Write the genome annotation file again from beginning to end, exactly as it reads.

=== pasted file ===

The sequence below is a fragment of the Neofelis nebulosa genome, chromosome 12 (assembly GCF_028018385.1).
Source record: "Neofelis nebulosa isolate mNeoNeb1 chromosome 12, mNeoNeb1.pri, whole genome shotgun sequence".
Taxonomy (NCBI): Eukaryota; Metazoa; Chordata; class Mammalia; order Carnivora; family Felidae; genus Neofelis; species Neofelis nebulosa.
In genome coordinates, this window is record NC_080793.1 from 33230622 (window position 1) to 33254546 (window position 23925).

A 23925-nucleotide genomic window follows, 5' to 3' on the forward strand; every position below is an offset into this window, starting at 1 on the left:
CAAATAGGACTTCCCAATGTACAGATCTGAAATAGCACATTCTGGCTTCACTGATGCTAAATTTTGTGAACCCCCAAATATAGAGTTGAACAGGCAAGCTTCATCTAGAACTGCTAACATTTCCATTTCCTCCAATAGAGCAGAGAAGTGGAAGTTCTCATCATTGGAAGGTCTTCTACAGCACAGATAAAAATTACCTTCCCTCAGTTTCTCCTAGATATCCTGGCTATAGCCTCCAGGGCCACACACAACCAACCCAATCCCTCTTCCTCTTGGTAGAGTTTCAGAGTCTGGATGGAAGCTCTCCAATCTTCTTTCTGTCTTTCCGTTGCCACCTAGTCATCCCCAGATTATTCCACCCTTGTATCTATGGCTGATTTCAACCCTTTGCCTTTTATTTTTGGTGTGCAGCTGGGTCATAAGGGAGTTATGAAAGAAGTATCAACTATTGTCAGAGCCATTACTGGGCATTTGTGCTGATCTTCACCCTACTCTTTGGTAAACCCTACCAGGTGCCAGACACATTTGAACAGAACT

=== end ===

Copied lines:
The sequence below is a fragment of the Neofelis nebulosa genome, chromosome 12 (assembly GCF_028018385.1).
Source record: "Neofelis nebulosa isolate mNeoNeb1 chromosome 12, mNeoNeb1.pri, whole genome shotgun sequence".
Taxonomy (NCBI): Eukaryota; Metazoa; Chordata; class Mammalia; order Carnivora; family Felidae; genus Neofelis; species Neofelis nebulosa.
In genome coordinates, this window is record NC_080793.1 from 33230622 (window position 1) to 33254546 (window position 23925).

A 23925-nucleotide genomic window follows, 5' to 3' on the forward strand; every position below is an offset into this window, starting at 1 on the left:
CAAATAGGACTTCCCAATGTACAGATCTGAAATAGCACATTCTGGCTTCACTGATGCTAAATTTTGTGAACCCCCAAATATAGAGTTGAACAGGCAAGCTTCATCTAGAACTGCTAACATTTCCATTTCCTCCAATAGAGCAGAGAAGTGGAAGTTCTCATCATTGGAAGGTCTTCTACAGCACAGATAAAAATTACCTTCCCTCAGTTTCTCCTAGATATCCTGGCTATAGCCTCCAGGGCCACACACAACCAACCCAATCCCTCTTCCTCTTGGTAGAGTTTCAGAGTCTGGATGGAAGCTCTCCAATCTTCTTTCTGTCTTTCCGTTGCCACCTAGTCATCCCCAGATTATTCCACCCTTGTATCTATGGCTGATTTCAACCCTTTGCCTTTTATTTTTGGTGTGCAGCTGGGTCATAAGGGAGTTATGAAAGAAGTATCAACTATTGTCAGAGCCATTACTGGGCATTTGTGCTGATCTTCACCCTACTCTTTGGTAAACCCTACCAGGTGCCAGACACATTTGAACAGAACT